The Gospel of Luke

This devotional is written by Phil Hoyle.

Luke 17:11-19

Jesus Heals Ten Men With Leprosy

11 Now on his way to Jerusalem, Jesus traveled along the border between Samaria and Galilee. 12 As he was going into a village, ten men who had leprosy[a] met him. They stood at a distance 13 and called out in a loud voice, "Jesus, Master, have pity on us!"

14 When he saw them, he said, "Go, show yourselves to the priests." And as they went, they were cleansed.

15 One of them, when he saw he was healed, came back, praising God in a loud voice. 16 He threw himself at Jesus' feet and thanked him—and he was a Samaritan.

17 Jesus asked, "Were not all ten cleansed? Where are the other nine? 18 Has no one returned to give praise to God except this foreigner?" 19 Then he said to him, "Rise and go; your faith has made you well."


This passage resonates at the moment, doesn't it?! Writing this during the Covid-19 lockdown, I appreciate the social distancing that the ten men and Jesus observe here: Standing at a distance and calling to each other in loud voices? Top marks!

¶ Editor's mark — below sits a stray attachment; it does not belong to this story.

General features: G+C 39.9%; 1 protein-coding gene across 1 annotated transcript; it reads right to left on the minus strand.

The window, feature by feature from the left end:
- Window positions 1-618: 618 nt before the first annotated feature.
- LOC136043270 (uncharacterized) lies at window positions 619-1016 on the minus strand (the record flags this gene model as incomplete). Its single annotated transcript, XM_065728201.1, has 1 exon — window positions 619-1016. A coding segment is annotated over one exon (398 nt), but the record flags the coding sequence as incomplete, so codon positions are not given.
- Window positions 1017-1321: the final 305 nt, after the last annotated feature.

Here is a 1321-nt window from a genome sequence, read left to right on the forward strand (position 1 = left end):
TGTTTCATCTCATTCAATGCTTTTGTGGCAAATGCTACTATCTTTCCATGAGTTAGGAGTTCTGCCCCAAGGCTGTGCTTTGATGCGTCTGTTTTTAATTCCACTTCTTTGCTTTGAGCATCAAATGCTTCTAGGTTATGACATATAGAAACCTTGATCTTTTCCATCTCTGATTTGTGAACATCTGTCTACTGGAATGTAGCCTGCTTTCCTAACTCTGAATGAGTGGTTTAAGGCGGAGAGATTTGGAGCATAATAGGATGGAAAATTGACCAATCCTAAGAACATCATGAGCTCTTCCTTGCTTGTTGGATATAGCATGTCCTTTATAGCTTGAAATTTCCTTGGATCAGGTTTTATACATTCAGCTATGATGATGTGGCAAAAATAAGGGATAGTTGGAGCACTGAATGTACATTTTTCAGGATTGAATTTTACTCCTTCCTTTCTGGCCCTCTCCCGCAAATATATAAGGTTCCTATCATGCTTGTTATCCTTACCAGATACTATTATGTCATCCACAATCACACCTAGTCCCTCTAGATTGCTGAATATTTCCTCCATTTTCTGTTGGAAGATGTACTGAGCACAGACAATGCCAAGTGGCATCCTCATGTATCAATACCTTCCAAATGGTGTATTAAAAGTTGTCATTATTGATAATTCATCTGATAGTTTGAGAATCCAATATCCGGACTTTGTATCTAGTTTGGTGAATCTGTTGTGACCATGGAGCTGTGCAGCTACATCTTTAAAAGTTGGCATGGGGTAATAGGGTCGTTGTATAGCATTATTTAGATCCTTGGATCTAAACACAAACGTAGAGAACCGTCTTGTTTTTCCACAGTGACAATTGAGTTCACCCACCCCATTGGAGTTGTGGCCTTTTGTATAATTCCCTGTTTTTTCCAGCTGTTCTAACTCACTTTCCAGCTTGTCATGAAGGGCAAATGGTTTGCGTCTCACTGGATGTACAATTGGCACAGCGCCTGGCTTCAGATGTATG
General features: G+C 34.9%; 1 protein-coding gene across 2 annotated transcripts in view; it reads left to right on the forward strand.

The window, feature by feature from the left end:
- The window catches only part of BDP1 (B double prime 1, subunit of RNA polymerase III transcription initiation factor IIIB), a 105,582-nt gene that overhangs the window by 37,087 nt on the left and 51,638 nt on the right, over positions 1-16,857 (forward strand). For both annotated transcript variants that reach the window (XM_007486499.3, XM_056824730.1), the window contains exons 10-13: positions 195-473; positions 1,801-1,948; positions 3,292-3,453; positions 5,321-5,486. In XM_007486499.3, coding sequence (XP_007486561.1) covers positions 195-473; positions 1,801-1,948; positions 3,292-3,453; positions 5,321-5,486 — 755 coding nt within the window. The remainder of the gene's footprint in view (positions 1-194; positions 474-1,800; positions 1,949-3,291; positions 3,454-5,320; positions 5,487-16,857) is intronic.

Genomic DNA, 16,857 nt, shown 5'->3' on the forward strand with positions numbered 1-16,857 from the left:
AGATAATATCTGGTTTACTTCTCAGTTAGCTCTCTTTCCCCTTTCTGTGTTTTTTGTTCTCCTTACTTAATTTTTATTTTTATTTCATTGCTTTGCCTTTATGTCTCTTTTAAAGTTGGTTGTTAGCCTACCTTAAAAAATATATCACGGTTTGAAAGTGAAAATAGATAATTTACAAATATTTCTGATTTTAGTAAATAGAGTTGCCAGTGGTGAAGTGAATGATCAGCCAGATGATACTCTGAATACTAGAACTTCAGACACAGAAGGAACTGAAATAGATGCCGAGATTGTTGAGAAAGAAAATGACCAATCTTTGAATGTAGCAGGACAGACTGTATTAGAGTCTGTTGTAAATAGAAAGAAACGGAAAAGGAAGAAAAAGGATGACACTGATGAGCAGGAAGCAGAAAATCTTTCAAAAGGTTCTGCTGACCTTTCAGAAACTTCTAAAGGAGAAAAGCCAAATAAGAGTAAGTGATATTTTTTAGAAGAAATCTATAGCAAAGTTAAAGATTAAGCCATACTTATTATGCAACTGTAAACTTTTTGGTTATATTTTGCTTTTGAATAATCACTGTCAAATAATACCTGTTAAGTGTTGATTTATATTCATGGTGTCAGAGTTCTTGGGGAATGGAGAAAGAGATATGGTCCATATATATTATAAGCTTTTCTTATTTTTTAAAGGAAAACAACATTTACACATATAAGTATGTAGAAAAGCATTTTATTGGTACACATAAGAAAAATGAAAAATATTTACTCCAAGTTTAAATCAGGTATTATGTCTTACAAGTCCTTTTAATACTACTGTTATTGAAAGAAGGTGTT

In actual fact, whilst observing social distancing in one sense, this passage is actually all about healing social distance.

Firstly, the ten men weren't just at a distance because of their infection. Their condition also made them ritually unclean according to the law. This is why Jesus tells the men to go and have the healing confirmed by priests (as was instructed in Leviticus 14) - Being certified healed by a priest meant that they would also be restored to their communities, and be able to take part in worship again. Jesus removes not only their sickness, but also the stigma associated with that sickness.

What's more - Jesus' healing of the men doesn't only occur at a physical distance (an encouragement to us that Jesus can always be with us - whether socially distancing or not!) But also crosses a deeper social divide:

Of the ten men that are healed, one is a Samaritan. The Samaritans were a group of people who claimed to be the true followers of Yahweh, as opposed to the Jews. This disagreement had existed since the times of the Babylonian exile (recounted in the Old Testament), so the hatred between the two groups had lasted centuries.

Here, a Samaritan is praised for his faith, above and beyond the faith of the nine men who were healed but didn't return to thank Jesus.

In this one miracle, Jesus shows that his healing power restores physical health, social acceptance, and reaches across a centuries old animosity. Not a bad achievement whilst also observing appropriate social distancing!

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